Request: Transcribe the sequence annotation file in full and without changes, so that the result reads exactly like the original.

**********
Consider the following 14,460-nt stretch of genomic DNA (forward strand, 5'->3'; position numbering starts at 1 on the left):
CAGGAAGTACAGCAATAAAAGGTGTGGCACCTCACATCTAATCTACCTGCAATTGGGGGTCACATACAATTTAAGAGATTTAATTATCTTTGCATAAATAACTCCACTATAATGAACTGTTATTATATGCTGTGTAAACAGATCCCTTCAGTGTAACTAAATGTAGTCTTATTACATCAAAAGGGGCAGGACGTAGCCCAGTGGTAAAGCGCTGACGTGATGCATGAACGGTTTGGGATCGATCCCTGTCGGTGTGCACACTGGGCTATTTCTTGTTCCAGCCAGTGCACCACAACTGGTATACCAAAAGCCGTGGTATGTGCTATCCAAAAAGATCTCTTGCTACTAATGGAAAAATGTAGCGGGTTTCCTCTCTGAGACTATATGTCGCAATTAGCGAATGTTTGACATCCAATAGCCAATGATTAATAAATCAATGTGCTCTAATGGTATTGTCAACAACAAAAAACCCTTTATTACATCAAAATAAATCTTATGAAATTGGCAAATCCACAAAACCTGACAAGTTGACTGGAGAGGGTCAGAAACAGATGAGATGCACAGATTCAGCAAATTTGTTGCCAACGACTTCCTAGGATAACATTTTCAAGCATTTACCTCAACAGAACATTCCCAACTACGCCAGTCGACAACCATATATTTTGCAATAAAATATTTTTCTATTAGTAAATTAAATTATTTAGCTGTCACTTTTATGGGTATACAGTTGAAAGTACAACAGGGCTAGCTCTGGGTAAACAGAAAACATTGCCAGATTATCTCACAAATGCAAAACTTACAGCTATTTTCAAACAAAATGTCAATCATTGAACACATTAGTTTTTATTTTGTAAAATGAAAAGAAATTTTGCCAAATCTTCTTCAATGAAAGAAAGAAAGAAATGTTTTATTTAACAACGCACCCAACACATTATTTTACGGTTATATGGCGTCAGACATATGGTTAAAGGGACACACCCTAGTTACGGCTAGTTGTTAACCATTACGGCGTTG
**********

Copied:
Consider the following 14,460-nt stretch of genomic DNA (forward strand, 5'->3'; position numbering starts at 1 on the left):
CAGGAAGTACAGCAATAAAAGGTGTGGCACCTCACATCTAATCTACCTGCAATTGGGGGTCACATACAATTTAAGAGATTTAATTATCTTTGCATAAATAACTCCACTATAATGAACTGTTATTATATGCTGTGTAAACAGATCCCTTCAGTGTAACTAAATGTAGTCTTATTACATCAAAAGGGGCAGGACGTAGCCCAGTGGTAAAGCGCTGACGTGATGCATGAACGGTTTGGGATCGATCCCTGTCGGTGTGCACACTGGGCTATTTCTTGTTCCAGCCAGTGCACCACAACTGGTATACCAAAAGCCGTGGTATGTGCTATCCAAAAAGATCTCTTGCTACTAATGGAAAAATGTAGCGGGTTTCCTCTCTGAGACTATATGTCGCAATTAGCGAATGTTTGACATCCAATAGCCAATGATTAATAAATCAATGTGCTCTAATGGTATTGTCAACAACAAAAAACCCTTTATTACATCAAAATAAATCTTATGAAATTGGCAAATCCACAAAACCTGACAAGTTGACTGGAGAGGGTCAGAAACAGATGAGATGCACAGATTCAGCAAATTTGTTGCCAACGACTTCCTAGGATAACATTTTCAAGCATTTACCTCAACAGAACATTCCCAACTACGCCAGTCGACAACCATATATTTTGCAATAAAATATTTTTCTATTAGTAAATTAAATTATTTAGCTGTCACTTTTATGGGTATACAGTTGAAAGTACAACAGGGCTAGCTCTGGGTAAACAGAAAACATTGCCAGATTATCTCACAAATGCAAAACTTACAGCTATTTTCAAACAAAATGTCAATCATTGAACACATTAGTTTTTATTTTGTAAAATGAAAAGAAATTTTGCCAAATCTTCTTCAATGAAAGAAAGAAAGAAATGTTTTATTTAACAACGCACCCAACACATTATTTTACGGTTATATGGCGTCAGACATATGGTTAAAGGGACACACCCTAGTTACGGCTAGTTGTTAACCATTACGGCGTTG